Esta página no está disponible en español.


Lack Of Latino Judges Is A Political Time Bomb

Juan A. Figueroa

August 23, 2002
Copyright © 2002 THE HARTFORD COURANT. All rights reserved.

When it comes to sorting out facts or interpreting the law, a judge's race or ethnicity is as critical as her legal experience. Having DeJesus as a last name and knowing the difference between a taco and an alcapurria (a green banana croquette stuffed with beef) is as relevant as graduating from the City University of New York, the University of Connecticut or Santa Clara University and practicing family law for 15 years.

Yet there are few on the bench who know that tacos and alcapurrias are culturally distinct food items, let alone the difference between them. Indeed, the outrageously low number of Latino judges at all levels of the judiciary is a political time bomb and a threat to our democratic values. Latino appointments need to be made, and soon.

A look at a case out of New York shows the urgency of the issue. Earlier this summer, a New York State Court of Appeals overturned a lower court opinion that the state's school funding system deprived hundreds of thousands of New York City children of their constitutional right to a sound, basic education. Some 73 percent of city schoolchildren are Latinos and African Americans. The African American judge who wrote the lower court opinion found the state lacking in its financial contributions to city public schools.

The all-white appellate court panel of judges said that the only thing the state constitution required was that these students be equipped for the lowest-level, lowest-paying jobs requiring an eighth- or ninth-grade education.

I cannot imagine that a Latino appellate court judge - one who has experienced an urban education - would have set the bar so low.

The individuals who make these decisions bring to them more than trained legal minds. Judges also bring real-life experiences and values. In America, an individual's ethnicity and/or race is a big part of her experience. As has been said, race is America's story. These elements make the law come alive in a constitutional democracy.

There are many reasons for appointing Latino judges and for a more diverse judiciary. Promoting respect for the rule of law is one. Engendering confidence in an impartial and fair judiciary is another. Strengthening the integrity of the process and the quality of judicial decisions is yet another. And of course, fulfilling our democratic values of inclusion and a representative democracy.

Yet the number of Latino judges is so absurdly low that it defies reason. The percentage of federal judgeships held by Hispanic Americans was just 3.7 percent in 2000, and the percentage of state judgeships was essentially the same at 3.8 percent. The Hispanic population was 12.5 percent of the total U.S. population in the 2000 Census, up from 9 percent a decade earlier. These numbers are particularly troubling when compared to the dramatic growth of the Latino population.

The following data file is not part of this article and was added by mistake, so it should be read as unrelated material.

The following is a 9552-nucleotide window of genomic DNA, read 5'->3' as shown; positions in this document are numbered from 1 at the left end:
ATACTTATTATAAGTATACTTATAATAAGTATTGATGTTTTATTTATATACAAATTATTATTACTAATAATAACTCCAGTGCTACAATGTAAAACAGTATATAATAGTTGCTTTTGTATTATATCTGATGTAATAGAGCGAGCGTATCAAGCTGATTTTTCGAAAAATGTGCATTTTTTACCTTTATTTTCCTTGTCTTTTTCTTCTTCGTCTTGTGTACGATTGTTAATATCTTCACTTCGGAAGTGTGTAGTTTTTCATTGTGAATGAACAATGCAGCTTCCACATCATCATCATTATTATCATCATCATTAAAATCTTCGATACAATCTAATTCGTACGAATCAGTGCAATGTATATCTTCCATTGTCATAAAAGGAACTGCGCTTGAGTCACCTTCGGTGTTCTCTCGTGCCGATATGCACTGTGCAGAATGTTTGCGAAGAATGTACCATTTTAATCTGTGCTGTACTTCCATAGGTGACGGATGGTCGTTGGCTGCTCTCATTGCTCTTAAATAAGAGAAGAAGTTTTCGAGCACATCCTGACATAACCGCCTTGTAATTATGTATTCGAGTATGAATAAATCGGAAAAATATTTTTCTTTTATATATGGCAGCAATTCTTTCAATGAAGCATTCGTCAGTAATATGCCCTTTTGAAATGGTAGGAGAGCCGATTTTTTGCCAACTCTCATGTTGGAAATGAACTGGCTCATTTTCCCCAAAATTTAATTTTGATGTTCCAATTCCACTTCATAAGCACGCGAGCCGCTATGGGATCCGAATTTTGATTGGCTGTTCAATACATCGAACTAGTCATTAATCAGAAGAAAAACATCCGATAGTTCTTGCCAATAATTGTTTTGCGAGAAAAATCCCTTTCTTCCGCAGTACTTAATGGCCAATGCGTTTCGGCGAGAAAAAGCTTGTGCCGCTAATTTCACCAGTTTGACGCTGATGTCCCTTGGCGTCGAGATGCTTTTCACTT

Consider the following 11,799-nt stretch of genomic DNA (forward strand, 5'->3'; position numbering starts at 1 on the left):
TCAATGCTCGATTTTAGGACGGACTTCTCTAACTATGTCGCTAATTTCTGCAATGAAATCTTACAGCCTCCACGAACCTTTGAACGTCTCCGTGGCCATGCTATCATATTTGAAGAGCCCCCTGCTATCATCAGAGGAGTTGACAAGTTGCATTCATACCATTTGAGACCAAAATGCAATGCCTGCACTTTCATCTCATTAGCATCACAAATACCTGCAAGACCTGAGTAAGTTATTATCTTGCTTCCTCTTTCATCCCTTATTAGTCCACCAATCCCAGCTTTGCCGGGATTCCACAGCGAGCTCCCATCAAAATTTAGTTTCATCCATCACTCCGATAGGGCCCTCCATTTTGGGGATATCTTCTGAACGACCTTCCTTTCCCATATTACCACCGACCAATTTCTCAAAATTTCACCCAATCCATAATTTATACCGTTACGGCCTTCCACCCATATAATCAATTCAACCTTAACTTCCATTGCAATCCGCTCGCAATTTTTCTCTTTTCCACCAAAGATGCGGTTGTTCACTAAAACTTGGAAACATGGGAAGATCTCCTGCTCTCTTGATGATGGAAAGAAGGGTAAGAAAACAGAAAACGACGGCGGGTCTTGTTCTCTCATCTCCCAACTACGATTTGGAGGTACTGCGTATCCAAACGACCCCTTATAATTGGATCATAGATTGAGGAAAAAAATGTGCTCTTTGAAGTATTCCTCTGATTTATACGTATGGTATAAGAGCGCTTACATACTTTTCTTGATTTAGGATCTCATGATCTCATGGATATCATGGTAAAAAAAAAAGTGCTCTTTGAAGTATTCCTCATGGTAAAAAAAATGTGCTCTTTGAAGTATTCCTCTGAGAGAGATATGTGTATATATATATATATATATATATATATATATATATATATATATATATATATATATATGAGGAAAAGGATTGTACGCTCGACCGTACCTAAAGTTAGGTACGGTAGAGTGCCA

According to the U.S. Census Bureau, the Hispanic population (excluding Puerto Rico and U.S. territories) stood at 35.3 million in 2000, a dramatic increase of 58 percent over the previous decade. We now hold the distinction of being the largest minority group (surpassing African Americans), and yet have one of the lowest numbers of any group in the judiciary. Asking if there are qualified candidates is, of course, an insult.

This disparity occurs at a time when Latinos find ourselves more involved with the judicial system than most other Americans are. Courts and other government agencies regulate the large numbers of Latinos who are immigrants, both documented and undocumented. In 1999, Latinos were crime victims at a rate of 35.3 per 1,000 of those age 12 and over, compared to a rate of 32.7 percent for non-Hispanic whites. And let's not forget our overrepresentation in the criminal justice system. Of the 1.3 million people in state and federal prisons, 2.9 percent are Hispanic men 20 through 29 years old, compared with 1.1 percent of non-Hispanic men.

If we look at states with the highest concentration of Latinos, things do not get much better. California has a mere 192 out of 1,580 state judges counted as Hispanics; yet the percentage of Latinos in California is 32.4 percent, constituting the largest Latino population in any state. Nevada, Illinois, Connecticut, Utah and Rhode Island have less than 3 percent of their state judges listed as Hispanics. New York, with its huge Latino population and generally immigrant-friendly attitude, has an embarrassing 1.6 percent of its state judges hailing from the Hispanic community.

Sooner rather than later, the Latino electorate is going to make the connection. As governors, mayors and presidential candidates seek an edge by courting the Latino vote, those who vote will understand the cause-and-effect relationship. The Latino leadership, including the Congressional Hispanic Caucus, certainly understands it.

Candidates will not be able to get by with the occasional Spanish phrase. They will have to deliver many DeJesuses to the bench who have not only well-trained legal minds, but also an understanding of the difference between a taco and an alcapurria along with a deep understanding of the community. Anything less will seriously undermine the foundation of our democracy.

Juan A. Figueroa is president and general counsel of the Puerto Rican Legal Defense and Education Fund in New York City. He served as a Democratic state representative from Hartford from 1988 to 1993. His column appears the fourth Friday of every month. To leave him a comment, please e-mail him at

Self-Determination Legislation | Puerto Rico Herald Home
Newsstand | Puerto Rico | U.S. Government | Archives
Search | Mailing List | Contact Us | Feedback